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Engineers Assemble Giant 3-D Space Puzzle
02.04.11
 
Piece by piece a team of NASA researchers put together a huge composite and metal structure that looked a lot like high-tech tinkertoys on steroids.

The structural mechanics and concepts branch engineers are going back to the past to try to explore the future. Most of them were involved with large space structure research done at NASA's Langley Research Center from the 70s to the early 90s. Now they're dusting off some of the hardware to see if the concepts would work in the 21st century.

"Back almost 20 years ago we were doing research in how to build large space telescopes that astronauts could put together on orbit during a space walk," said senior researcher John Dorsey. "Since NASA is now looking at in-space operations to support Near Earth Object missions as well as satellite servicing, we are going back here at Langley and starting to look at telescope assembly again. But now because we are working in the human robotics systems project we are going to try to do it with robots."

Team poses with truss assembly
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L to R: George Ganoe, John Dorsey, Judith Watson, Tim Collins, David Mercer and Tom Jones assembled a giant three-dimensional truss system, which has been in storage for years, so it could be shipped to a new robotics center at West Virginia University. Credit: NASA/Sean Smith

Dorsey and five others recently spent about three and a half hours in a corner of the Langley aircraft hangar -- the only place big enough to construct the almost 46-foot wide (14 meter) node and strut superstructure indoors. The truss system, which has been in storage for years, was developed as part of a four-year program called the Precision Segmented Reflector that ended in 1992. The program goal, which was successfully accomplished, was to come up with a structural configuration that was lightweight, low-cost, compactly stored and easy to put together. Reflectors could then be attached to the truss structure to form a space telescope mirror.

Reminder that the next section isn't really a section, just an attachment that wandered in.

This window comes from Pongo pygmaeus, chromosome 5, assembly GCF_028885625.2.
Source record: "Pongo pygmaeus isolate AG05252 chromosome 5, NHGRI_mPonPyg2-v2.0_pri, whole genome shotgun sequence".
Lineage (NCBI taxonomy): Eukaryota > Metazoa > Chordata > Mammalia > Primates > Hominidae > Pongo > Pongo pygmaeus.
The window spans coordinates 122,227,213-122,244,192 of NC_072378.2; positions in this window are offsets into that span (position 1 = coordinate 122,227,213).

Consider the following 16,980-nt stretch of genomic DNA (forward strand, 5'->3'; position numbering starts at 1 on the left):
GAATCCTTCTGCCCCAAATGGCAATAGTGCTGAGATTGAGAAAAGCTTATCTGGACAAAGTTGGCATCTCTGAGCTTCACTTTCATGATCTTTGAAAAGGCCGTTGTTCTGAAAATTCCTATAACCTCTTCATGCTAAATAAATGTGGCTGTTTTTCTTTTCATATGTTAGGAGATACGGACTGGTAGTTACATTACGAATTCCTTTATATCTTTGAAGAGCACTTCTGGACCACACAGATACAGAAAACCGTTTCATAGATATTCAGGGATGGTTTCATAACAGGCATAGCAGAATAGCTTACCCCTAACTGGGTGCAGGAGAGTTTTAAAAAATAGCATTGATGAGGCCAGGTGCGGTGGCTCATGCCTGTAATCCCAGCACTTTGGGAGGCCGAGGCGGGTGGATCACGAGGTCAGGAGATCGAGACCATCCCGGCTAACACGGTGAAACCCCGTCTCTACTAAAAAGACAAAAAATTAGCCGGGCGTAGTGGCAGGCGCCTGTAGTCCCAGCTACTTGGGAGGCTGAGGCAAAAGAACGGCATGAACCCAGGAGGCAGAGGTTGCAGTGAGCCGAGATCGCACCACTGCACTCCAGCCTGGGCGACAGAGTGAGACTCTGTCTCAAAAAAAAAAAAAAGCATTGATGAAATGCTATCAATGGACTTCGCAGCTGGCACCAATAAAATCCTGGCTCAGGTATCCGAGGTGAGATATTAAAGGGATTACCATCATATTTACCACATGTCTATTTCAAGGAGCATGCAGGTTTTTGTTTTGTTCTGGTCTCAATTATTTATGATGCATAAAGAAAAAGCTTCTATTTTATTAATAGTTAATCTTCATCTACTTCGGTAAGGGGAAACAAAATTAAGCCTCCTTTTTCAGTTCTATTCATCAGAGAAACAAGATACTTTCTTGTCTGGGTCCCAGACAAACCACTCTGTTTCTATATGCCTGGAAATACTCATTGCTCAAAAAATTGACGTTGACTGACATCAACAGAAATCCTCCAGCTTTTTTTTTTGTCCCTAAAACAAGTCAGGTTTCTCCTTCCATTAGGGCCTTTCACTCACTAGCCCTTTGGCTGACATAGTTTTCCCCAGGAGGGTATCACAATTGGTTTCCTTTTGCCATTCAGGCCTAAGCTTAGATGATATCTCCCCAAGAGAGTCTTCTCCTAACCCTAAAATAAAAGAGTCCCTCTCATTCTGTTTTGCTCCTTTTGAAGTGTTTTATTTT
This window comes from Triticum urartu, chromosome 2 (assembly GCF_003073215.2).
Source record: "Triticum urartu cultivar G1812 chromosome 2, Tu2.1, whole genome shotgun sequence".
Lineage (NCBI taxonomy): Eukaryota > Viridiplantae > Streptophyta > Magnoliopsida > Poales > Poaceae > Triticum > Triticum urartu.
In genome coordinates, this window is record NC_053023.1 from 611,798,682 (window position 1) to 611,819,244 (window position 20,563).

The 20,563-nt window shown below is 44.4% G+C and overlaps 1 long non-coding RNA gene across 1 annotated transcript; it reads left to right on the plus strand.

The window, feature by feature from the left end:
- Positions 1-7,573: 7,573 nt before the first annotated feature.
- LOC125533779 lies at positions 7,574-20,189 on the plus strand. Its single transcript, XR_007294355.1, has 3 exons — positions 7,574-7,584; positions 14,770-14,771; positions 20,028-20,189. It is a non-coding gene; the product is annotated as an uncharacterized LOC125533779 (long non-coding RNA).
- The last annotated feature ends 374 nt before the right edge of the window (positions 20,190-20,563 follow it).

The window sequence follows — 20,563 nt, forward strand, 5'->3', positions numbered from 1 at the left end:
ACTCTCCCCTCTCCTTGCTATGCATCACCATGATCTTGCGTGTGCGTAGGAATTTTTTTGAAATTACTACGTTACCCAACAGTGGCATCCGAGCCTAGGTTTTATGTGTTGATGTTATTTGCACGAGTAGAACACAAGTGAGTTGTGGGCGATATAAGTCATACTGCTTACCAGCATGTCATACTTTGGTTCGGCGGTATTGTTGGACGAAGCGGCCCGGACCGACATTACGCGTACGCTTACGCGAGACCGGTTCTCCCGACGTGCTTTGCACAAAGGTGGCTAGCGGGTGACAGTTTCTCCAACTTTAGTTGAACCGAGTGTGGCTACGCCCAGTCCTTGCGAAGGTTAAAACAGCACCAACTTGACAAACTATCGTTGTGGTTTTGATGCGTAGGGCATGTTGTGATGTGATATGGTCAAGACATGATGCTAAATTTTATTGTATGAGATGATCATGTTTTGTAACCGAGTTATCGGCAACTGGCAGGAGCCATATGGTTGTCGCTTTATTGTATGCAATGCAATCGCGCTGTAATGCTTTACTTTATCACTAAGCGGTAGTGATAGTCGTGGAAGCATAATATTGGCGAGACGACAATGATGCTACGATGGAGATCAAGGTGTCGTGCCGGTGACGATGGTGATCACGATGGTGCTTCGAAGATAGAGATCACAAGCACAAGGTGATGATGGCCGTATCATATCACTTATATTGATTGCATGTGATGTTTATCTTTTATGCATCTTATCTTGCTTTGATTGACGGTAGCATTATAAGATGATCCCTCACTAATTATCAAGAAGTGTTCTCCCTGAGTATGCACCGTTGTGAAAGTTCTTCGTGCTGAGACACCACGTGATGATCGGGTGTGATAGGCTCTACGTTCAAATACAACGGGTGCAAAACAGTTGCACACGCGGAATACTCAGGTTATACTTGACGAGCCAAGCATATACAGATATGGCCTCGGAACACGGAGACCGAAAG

"What we're doing now is inventorying the parts and all the mechanical components and making sure they work okay," added Dorsey. "The easiest way to do that was to put the giant structure together."

Immediately after the team put the three-dimensional puzzle of the 315 struts and 84 nodes together -- they took it apart and packed it into six crates. Langley is shipping the crates to a new robotics center at West Virginia University that was built with support of a grant from NASA's Goddard Space Flight Center.

"We've been collaborating with Goddard, which has a lot of experience in Hubble repair missions," said researcher Dorsey. "Now they're doing work in robotic satellite servicing and already have experience with robotic operations on orbit. Goddard has a continuing grant with the facility at West Virginia University."

Panorama of the truss assembly
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NASA Langley’s hangar was the only place at Langley big enough to construct the almost 46-foot (14 meter) wide node and strut superstructure indoors. Credit: NASA/Kathy Barnstorff

Langley and Goddard researchers will consult and work with the WVU robotics center team to help develop the machines and procedures needed to assemble the massive rod and joint telescope mirror platform.


 
 
Kathy Barnstorff
NASA Langley Research Center